A report by Wall Street bank Goldman Sachs said esports has gone from the “wild west to the mainstream”.
Last year it drew in an estimated global audience of 443mln, which is expected to grow to 646mln by 2023.
The appeal of competitive duelling on platforms such as League of Legends, Dota, Rocket League, Fortnite, and Counter-Strike means esports’ popularity has already surpassed that of basketball, ice hockey and baseball.
It still lags well behind the undisputed king of sports – Premier League football – which is broadcast to 643mln homes and has an estimated 4.7bn global audience.
Unlike the Premier League, esports doesn’t have overheads such as super-expensive playing staff, coaches and stadia.
And it has a fan base whose commercial potential remains relatively untapped.
Currently, esports followers generate revenues of around £4 per head, which lags traditional sports at between £28-£68.
But growing at a compound rate of 15% per year 2016-19, esports is closing that gap.
And as the industry develops, we are seeing Barcelona and Manchester United lookalikes emerging from esports.
Team SoloMid is worth more than £300mln, as is Cloud 9, according to the business magazine Forbes, which estimates there are 11 esports organisations worth more than £100mln.
Fundamentals such as these should provide the perfect long-term growth drivers for Guild Esports PLC (LON:GILD), which earlier this month floated here in London with a market capitalisation of just over £41mln, raising £20mln in the process.
Premier League academy model
Guild has recruited David Beckham, the former England football captain to be its public face. He brings kudos but also holds a near 5% stake.
With strong support from Beckham, Guild is hoping to recreate the Premier League academy model in esports to hothouse talent.
The Manchester United and Real Madrid legend will use his first-hand knowledge of the system to adapt it for the latest generation of gamers, providing coaches and mentors for players joining the new set-up.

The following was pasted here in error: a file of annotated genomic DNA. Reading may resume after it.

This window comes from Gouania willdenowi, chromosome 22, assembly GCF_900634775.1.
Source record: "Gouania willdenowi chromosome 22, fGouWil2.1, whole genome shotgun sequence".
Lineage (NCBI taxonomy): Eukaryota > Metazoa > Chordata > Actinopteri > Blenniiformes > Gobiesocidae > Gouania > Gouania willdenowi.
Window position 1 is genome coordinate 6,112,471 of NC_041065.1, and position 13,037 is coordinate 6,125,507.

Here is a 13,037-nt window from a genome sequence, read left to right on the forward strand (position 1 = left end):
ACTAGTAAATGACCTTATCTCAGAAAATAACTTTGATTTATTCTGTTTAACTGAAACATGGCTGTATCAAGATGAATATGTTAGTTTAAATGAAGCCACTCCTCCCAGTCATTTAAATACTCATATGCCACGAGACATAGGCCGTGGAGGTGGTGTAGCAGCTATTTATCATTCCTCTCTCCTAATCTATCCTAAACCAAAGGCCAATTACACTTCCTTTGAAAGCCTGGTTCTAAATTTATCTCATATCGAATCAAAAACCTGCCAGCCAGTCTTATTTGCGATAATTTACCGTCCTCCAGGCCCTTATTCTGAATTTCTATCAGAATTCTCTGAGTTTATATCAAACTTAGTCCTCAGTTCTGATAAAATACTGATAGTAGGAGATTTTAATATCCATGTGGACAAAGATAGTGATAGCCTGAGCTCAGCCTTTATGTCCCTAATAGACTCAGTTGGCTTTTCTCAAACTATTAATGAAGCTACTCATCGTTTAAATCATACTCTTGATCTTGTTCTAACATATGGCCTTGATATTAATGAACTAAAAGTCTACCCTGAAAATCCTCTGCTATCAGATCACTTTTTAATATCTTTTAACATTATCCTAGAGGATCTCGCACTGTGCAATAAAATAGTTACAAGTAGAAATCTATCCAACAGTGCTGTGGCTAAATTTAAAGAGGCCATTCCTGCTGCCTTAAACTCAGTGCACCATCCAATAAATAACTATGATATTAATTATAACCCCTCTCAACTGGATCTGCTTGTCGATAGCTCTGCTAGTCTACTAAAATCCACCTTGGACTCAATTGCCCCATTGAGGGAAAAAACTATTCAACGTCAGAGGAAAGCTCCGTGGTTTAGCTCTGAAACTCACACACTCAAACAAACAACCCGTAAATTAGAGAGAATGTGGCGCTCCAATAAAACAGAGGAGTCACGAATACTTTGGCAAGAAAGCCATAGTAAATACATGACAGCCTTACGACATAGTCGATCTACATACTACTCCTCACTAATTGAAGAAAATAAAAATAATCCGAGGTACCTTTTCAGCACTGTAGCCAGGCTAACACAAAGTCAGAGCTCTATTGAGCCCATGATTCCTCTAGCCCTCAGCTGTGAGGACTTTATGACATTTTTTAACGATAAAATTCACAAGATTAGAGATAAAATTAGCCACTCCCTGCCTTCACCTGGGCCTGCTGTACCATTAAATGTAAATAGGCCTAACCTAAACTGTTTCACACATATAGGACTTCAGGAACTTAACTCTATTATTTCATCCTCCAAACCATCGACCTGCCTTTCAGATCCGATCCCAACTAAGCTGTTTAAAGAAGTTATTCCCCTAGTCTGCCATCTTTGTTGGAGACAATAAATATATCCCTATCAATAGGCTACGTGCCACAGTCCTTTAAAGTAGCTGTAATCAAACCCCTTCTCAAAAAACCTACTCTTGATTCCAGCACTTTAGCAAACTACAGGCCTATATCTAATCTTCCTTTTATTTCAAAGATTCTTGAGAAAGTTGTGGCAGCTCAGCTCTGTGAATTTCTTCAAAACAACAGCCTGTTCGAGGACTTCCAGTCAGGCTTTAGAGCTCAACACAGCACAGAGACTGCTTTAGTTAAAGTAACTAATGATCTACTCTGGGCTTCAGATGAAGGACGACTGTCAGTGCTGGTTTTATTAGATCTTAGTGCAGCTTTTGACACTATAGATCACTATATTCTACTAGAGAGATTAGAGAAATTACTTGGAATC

This will be a big differentiator compared with what has gone before.
In its initial public offering (IPO) prospectus Guild said it wants to create an “iconic brand akin to that of a Premier League football team or a US NFL team”. It also plans to develop merchandise and monetise its content.
In the next 12 months, it expects to grow its player roster to 19 and its fan base to 1mln. Financially, analysts predict it will generate £5mln in sponsorship revenue, £1mln from merchandise and £600,000 from media.
Hits the ground running
Guild hit the ground running last week when it announced a three-year, £3.6mln sponsorship deal with an unnamed fintech.
One of its key aims, as it grows, is to acquire brands and teams – and it delivered this in a big way by recruiting a top-tier squad competing in Valorant, a five-versus-five multiplayer tactical shooter produced by Riot Games.
The Swedish players, who previously competed under the name Bonk, will join Guild’s existing teams duking it out in Rocket League and FIFA.
“We’re betting big on this [Valorant]. We’ve signed a top team in Europe to be our starting five and we really can’t wait to have them competing next month but the first big tournament,” Guild chairman Carleton Curtis told Proactive.
“When it comes to other games our perspective has been very clear for over a month now that we also want to get into Fortnite and Counter-Strike. Those are both very big games with very big audiences and awesome communities in eSports.
“We are aggressively looking at fielding those teams; likely over the next quarter. So, we really couldn’t be more excited about what’s next in our esports portfolio.”
Experienced team, blue-chip investors
Curtis leads an experienced management roster and knows his way around the industry having been vice president of programming at market leader Activision Blizzard.
That made him responsible for the global strategy of Overwatch League, Call of Duty League and Major League Gaming.
Fergus Purcell, best known for his work with skate and streetwear brand Palace, has been brought on board to develop the company’s branding.
And of course, there is the talismanic figure of Beckham, whose association with Guild mirrors the interest of Will Smith, Michael Jordan, Mike Tyson and Drake in the US.
Perhaps taking their cue from the glitterati, blue-chip investors such as Soros Fund Management (yes, George Soros) and Schroders have become holders of Guild post-float.
What they no doubt see is a sport still in its infancy in an industry just starting to find its commercial feet.
Zeus Capital in a note talks of the huge untapped potential of this new form of digital entertainment: “Esports viewership, prize money and followings are comparable to those of traditional sports, but revenue per viewer is still relatively low.
“We see revenue per viewer rising as investment, content quality, distribution and sponsorship all rise in a virtuous cycle.”